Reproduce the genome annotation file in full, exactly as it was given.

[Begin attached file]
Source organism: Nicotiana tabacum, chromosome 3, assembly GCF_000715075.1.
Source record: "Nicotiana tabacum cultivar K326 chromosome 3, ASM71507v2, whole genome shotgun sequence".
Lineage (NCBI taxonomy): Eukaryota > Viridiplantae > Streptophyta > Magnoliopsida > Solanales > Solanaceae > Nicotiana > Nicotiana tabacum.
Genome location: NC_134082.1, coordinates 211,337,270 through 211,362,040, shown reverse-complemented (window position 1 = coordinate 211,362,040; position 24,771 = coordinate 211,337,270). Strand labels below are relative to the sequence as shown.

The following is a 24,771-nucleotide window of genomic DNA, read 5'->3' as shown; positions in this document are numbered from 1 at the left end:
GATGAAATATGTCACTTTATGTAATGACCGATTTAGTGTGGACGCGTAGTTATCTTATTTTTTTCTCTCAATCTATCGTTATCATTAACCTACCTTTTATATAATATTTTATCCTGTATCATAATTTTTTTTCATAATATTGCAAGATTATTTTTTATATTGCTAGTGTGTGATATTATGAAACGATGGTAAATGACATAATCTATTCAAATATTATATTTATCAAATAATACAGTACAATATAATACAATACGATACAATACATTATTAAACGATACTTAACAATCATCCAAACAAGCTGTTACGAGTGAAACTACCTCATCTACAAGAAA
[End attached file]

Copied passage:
Source organism: Nicotiana tabacum, chromosome 3, assembly GCF_000715075.1.
Source record: "Nicotiana tabacum cultivar K326 chromosome 3, ASM71507v2, whole genome shotgun sequence".
Lineage (NCBI taxonomy): Eukaryota > Viridiplantae > Streptophyta > Magnoliopsida > Solanales > Solanaceae > Nicotiana > Nicotiana tabacum.
Genome location: NC_134082.1, coordinates 211,337,270 through 211,362,040, shown reverse-complemented (window position 1 = coordinate 211,362,040; position 24,771 = coordinate 211,337,270). Strand labels below are relative to the sequence as shown.

The following is a 24,771-nucleotide window of genomic DNA, read 5'->3' as shown; positions in this document are numbered from 1 at the left end:
GATGAAATATGTCACTTTATGTAATGACCGATTTAGTGTGGACGCGTAGTTATCTTATTTTTTTCTCTCAATCTATCGTTATCATTAACCTACCTTTTATATAATATTTTATCCTGTATCATAATTTTTTTTCATAATATTGCAAGATTATTTTTTATATTGCTAGTGTGTGATATTATGAAACGATGGTAAATGACATAATCTATTCAAATATTATATTTATCAAATAATACAGTACAATATAATACAATACGATACAATACATTATTAAACGATACTTAACAATCATCCAAACAAGCTGTTACGAGTGAAACTACCTCATCTACAAGAAA